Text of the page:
I don't agree with the Heller decision (invalidating the DC gun law) but the US Supreme Court made it clear that it was NOT saying that there was an unrestricted right for people to go around toting guns without anyone having the right to say differently to them. As Justice Scalia wrote in the Court's opinion in Heller, "Like most rights, the right secured by the Second Amendment is not unlimited. From Blackstone through the 19th-century cases, commentators and courts routinely explained that the right was not a right to keep and carry any weapon whatsoever in any manner whatsoever and for whatever purpose. See, e.g., Sheldon, in 5 Blume 346; Rawle 123; Pomeroy 152-153; Abbott 333. For example, the majority of the 19th-century courts to consider the question held that prohibitions on carrying concealed weapons were lawful under the Second Amendment or state analogues. See, e.g., State v. Chandler, 5 La. Ann., at 489-490; Nunn v. State, 1 Ga., at 251; see generally 2 Kent *340, n. 2; The American Students' Blackstone 84, n. 11 (G. Chase ed. 1884). Although we do not undertake an exhaustive historical analysis today of the full scope of the Second Amendment, nothing in our opinion should be taken to cast doubt on longstanding prohibitions on the possession of firearms by felons and the mentally ill, or laws forbidding the carrying of firearms in sensitive places such as schools and government buildings, or laws imposing conditions and qualifications on the commercial sale of arms." http://laws.findlaw.com/us/000/07-290.html
You know as well as I do that many people prefer to believe this part of that decision doesn’t exist. I tell people about this part of that case and they look at me like I’m crazy and lying to them. Then I show them in black and white and they act like it is a hoax. They don’t want to hear it and they do not want to believe it. Talk about willful ignorance on the part of a sector of people.
As for nullification we have a very active Tenth Amendment Center here in Missouri. They use the argument of ignorance regarding nullification. It seems that they and some others think that unless the Constitution expressly states something, it is legal. They argue that because Jefferson wrote it, it is legal while ignoring anything he wrote that they don’t like. It really comes down to that group lying to people in order to get what they want.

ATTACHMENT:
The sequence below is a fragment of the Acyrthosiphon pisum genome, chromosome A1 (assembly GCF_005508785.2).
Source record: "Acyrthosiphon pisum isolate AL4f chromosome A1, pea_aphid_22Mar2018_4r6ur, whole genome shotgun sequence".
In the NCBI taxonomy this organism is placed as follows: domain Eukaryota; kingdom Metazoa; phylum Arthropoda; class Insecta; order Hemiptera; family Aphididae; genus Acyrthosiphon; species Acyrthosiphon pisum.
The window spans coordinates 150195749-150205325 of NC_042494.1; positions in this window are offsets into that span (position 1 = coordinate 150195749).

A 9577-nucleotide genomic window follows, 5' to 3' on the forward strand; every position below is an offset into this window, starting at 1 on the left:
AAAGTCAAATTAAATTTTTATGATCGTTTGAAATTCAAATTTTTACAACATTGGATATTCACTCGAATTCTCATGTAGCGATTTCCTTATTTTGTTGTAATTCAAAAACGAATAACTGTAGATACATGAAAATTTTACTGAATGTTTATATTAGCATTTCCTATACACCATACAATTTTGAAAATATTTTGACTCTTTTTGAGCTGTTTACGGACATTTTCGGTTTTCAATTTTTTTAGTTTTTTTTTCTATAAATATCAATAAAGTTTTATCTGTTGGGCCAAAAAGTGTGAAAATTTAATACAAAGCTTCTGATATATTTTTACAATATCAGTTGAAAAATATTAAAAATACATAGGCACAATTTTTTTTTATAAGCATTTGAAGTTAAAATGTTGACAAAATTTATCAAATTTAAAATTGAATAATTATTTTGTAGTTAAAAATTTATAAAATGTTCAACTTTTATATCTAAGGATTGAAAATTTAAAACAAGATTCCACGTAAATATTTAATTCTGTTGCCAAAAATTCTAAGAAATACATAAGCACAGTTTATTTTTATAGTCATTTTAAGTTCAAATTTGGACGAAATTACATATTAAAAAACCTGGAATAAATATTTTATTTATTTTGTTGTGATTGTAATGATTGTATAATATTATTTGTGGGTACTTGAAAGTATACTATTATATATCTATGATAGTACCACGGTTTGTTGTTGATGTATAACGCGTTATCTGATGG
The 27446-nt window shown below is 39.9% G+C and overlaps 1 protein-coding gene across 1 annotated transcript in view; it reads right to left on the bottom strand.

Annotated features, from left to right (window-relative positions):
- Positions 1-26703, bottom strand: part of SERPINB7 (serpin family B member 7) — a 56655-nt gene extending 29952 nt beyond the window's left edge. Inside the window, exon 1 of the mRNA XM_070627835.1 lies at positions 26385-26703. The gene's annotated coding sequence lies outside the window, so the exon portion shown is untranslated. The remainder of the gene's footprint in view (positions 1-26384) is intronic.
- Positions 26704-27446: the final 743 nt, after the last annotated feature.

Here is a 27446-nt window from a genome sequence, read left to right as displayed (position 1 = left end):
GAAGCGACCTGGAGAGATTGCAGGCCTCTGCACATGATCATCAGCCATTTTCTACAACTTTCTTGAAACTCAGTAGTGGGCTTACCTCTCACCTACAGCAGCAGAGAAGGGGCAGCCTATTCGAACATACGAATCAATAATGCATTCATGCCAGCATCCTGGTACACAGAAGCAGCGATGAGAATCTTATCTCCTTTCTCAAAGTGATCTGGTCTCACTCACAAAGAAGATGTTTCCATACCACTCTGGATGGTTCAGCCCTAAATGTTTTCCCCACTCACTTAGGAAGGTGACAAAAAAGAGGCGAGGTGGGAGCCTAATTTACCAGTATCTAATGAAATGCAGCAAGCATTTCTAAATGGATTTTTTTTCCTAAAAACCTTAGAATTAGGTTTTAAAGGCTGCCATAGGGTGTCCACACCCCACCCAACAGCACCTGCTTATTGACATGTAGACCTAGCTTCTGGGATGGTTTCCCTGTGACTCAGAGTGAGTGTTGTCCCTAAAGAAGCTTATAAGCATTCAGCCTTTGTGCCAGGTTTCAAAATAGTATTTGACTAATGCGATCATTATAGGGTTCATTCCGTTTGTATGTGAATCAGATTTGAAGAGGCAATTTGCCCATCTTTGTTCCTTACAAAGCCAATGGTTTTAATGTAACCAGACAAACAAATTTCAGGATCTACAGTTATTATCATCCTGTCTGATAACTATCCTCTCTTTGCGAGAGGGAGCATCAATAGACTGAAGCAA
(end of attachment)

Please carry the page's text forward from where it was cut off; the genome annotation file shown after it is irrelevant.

We point out how several of the laws passed by the legislature were struck down by the Supreme Court while others are costing the state a lot of money in legal fees due to the massive amount of lawsuits the legislation creates. They don’t care. They have an agenda that is paid for by ALEC and other special interest groups and they play up the conservative talking points all the time. It is appalling. However, I think the Medicaid expansion issue will be their undoing as more and more people ask questions the conservatives don’t want to answer.
“It seems that they and some others think that unless the Constitution expressly states something, it is legal.”
Doesn’t that cut against the Jeffersonian states’ rights argument of strict construction?
It really means they just want to do whatever they want. First of all, I’m in Missouri. Following strict construction ideas, this cannot be part of the United States. Jefferson even proposed creating an amendment so that the US could legally buy Louisiana, but Madison told him he did not have to do so as it was an implied power. That to me is the death of strict construction theory.
I see Jefferson as a theorist who had problems taking theory and making it reality. He loved his states rights idea right up until he was president and used federal power to override state objections such as enforcing the embargo.
Jefferson is such an interesting, complex, and contradictory man that I decided I would take the Coursera course that just started on the 17th. Peter Onuf is giving the lectures and that alone is worth my time. No cost, no credit, but certainly worth the conversation and of course Onuf’s wisdom.